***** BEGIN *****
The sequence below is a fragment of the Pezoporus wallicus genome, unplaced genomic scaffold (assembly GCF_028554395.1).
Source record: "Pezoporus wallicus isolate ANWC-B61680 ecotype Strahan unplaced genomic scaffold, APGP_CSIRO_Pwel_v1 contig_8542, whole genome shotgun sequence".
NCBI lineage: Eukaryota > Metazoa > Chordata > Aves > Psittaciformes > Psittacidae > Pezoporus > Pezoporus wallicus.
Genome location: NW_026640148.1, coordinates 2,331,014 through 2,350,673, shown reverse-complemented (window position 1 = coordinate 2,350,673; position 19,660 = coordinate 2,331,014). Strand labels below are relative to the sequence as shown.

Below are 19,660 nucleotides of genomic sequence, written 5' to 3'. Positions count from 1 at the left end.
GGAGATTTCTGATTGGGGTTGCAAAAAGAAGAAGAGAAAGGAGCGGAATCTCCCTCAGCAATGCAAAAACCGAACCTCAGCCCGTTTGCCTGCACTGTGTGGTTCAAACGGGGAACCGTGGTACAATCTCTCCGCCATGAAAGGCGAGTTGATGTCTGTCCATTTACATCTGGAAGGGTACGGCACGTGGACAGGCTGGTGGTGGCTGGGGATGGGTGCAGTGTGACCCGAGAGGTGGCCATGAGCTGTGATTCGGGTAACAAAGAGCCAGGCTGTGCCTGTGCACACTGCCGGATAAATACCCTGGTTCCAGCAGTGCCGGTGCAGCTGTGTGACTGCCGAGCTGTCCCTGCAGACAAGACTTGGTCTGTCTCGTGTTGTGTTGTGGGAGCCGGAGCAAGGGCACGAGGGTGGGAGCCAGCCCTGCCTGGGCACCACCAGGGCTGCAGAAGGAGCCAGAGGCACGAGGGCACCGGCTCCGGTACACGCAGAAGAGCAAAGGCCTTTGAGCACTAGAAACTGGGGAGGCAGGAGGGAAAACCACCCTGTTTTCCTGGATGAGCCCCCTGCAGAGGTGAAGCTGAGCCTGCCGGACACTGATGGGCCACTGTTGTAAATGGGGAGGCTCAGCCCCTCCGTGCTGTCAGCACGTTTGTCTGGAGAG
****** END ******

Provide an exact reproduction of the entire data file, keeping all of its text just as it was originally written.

The sequence below is a fragment of the Pezoporus wallicus genome, unplaced genomic scaffold (assembly GCF_028554395.1).
Source record: "Pezoporus wallicus isolate ANWC-B61680 ecotype Strahan unplaced genomic scaffold, APGP_CSIRO_Pwel_v1 contig_8542, whole genome shotgun sequence".
NCBI lineage: Eukaryota > Metazoa > Chordata > Aves > Psittaciformes > Psittacidae > Pezoporus > Pezoporus wallicus.
Genome location: NW_026640148.1, coordinates 2,331,014 through 2,350,673, shown reverse-complemented (window position 1 = coordinate 2,350,673; position 19,660 = coordinate 2,331,014). Strand labels below are relative to the sequence as shown.

Below are 19,660 nucleotides of genomic sequence, written 5' to 3'. Positions count from 1 at the left end.
GGAGATTTCTGATTGGGGTTGCAAAAAGAAGAAGAGAAAGGAGCGGAATCTCCCTCAGCAATGCAAAAACCGAACCTCAGCCCGTTTGCCTGCACTGTGTGGTTCAAACGGGGAACCGTGGTACAATCTCTCCGCCATGAAAGGCGAGTTGATGTCTGTCCATTTACATCTGGAAGGGTACGGCACGTGGACAGGCTGGTGGTGGCTGGGGATGGGTGCAGTGTGACCCGAGAGGTGGCCATGAGCTGTGATTCGGGTAACAAAGAGCCAGGCTGTGCCTGTGCACACTGCCGGATAAATACCCTGGTTCCAGCAGTGCCGGTGCAGCTGTGTGACTGCCGAGCTGTCCCTGCAGACAAGACTTGGTCTGTCTCGTGTTGTGTTGTGGGAGCCGGAGCAAGGGCACGAGGGTGGGAGCCAGCCCTGCCTGGGCACCACCAGGGCTGCAGAAGGAGCCAGAGGCACGAGGGCACCGGCTCCGGTACACGCAGAAGAGCAAAGGCCTTTGAGCACTAGAAACTGGGGAGGCAGGAGGGAAAACCACCCTGTTTTCCTGGATGAGCCCCCTGCAGAGGTGAAGCTGAGCCTGCCGGACACTGATGGGCCACTGTTGTAAATGGGGAGGCTCAGCCCCTCCGTGCTGTCAGCACGTTTGTCTGGAGAG